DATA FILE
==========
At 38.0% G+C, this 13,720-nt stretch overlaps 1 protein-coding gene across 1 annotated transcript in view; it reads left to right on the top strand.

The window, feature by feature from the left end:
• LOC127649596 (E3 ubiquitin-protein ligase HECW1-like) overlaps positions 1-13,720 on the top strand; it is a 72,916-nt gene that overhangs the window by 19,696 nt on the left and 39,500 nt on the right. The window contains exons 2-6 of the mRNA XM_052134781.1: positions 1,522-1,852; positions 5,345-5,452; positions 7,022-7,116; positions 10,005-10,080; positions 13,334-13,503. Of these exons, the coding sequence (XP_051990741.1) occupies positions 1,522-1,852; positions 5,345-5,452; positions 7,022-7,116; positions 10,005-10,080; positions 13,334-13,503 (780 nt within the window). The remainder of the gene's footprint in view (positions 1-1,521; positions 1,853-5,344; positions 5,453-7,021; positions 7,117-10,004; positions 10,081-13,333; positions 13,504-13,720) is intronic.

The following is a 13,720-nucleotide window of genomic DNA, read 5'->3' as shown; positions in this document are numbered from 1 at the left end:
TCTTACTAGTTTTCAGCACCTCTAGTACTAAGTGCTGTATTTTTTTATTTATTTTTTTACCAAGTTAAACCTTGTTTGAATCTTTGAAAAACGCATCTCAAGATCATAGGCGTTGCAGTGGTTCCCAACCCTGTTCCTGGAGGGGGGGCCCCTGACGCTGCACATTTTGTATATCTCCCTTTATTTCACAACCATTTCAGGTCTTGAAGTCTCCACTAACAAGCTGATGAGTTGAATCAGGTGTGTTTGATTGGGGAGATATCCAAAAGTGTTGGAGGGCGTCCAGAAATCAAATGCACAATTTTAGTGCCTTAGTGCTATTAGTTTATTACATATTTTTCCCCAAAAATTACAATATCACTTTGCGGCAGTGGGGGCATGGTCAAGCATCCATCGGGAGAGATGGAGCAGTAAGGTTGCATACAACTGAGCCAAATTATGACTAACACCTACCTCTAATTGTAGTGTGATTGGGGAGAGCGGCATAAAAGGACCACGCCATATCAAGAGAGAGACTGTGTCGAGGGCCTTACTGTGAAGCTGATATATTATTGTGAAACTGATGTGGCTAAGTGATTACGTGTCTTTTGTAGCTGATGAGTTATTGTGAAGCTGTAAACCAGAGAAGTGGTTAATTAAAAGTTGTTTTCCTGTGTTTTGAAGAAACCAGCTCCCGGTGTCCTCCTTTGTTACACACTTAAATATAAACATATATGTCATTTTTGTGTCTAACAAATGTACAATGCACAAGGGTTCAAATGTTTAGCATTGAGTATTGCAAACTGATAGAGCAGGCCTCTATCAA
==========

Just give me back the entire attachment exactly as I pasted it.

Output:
At 38.0% G+C, this 13,720-nt stretch overlaps 1 protein-coding gene across 1 annotated transcript in view; it reads left to right on the top strand.

The window, feature by feature from the left end:
• LOC127649596 (E3 ubiquitin-protein ligase HECW1-like) overlaps positions 1-13,720 on the top strand; it is a 72,916-nt gene that overhangs the window by 19,696 nt on the left and 39,500 nt on the right. The window contains exons 2-6 of the mRNA XM_052134781.1: positions 1,522-1,852; positions 5,345-5,452; positions 7,022-7,116; positions 10,005-10,080; positions 13,334-13,503. Of these exons, the coding sequence (XP_051990741.1) occupies positions 1,522-1,852; positions 5,345-5,452; positions 7,022-7,116; positions 10,005-10,080; positions 13,334-13,503 (780 nt within the window). The remainder of the gene's footprint in view (positions 1-1,521; positions 1,853-5,344; positions 5,453-7,021; positions 7,117-10,004; positions 10,081-13,333; positions 13,504-13,720) is intronic.

The following is a 13,720-nucleotide window of genomic DNA, read 5'->3' as shown; positions in this document are numbered from 1 at the left end:
TCTTACTAGTTTTCAGCACCTCTAGTACTAAGTGCTGTATTTTTTTATTTATTTTTTTACCAAGTTAAACCTTGTTTGAATCTTTGAAAAACGCATCTCAAGATCATAGGCGTTGCAGTGGTTCCCAACCCTGTTCCTGGAGGGGGGGCCCCTGACGCTGCACATTTTGTATATCTCCCTTTATTTCACAACCATTTCAGGTCTTGAAGTCTCCACTAACAAGCTGATGAGTTGAATCAGGTGTGTTTGATTGGGGAGATATCCAAAAGTGTTGGAGGGCGTCCAGAAATCAAATGCACAATTTTAGTGCCTTAGTGCTATTAGTTTATTACATATTTTTCCCCAAAAATTACAATATCACTTTGCGGCAGTGGGGGCATGGTCAAGCATCCATCGGGAGAGATGGAGCAGTAAGGTTGCATACAACTGAGCCAAATTATGACTAACACCTACCTCTAATTGTAGTGTGATTGGGGAGAGCGGCATAAAAGGACCACGCCATATCAAGAGAGAGACTGTGTCGAGGGCCTTACTGTGAAGCTGATATATTATTGTGAAACTGATGTGGCTAAGTGATTACGTGTCTTTTGTAGCTGATGAGTTATTGTGAAGCTGTAAACCAGAGAAGTGGTTAATTAAAAGTTGTTTTCCTGTGTTTTGAAGAAACCAGCTCCCGGTGTCCTCCTTTGTTACACACTTAAATATAAACATATATGTCATTTTTGTGTCTAACAAATGTACAATGCACAAGGGTTCAAATGTTTAGCATTGAGTATTGCAAACTGATAGAGCAGGCCTCTATCAA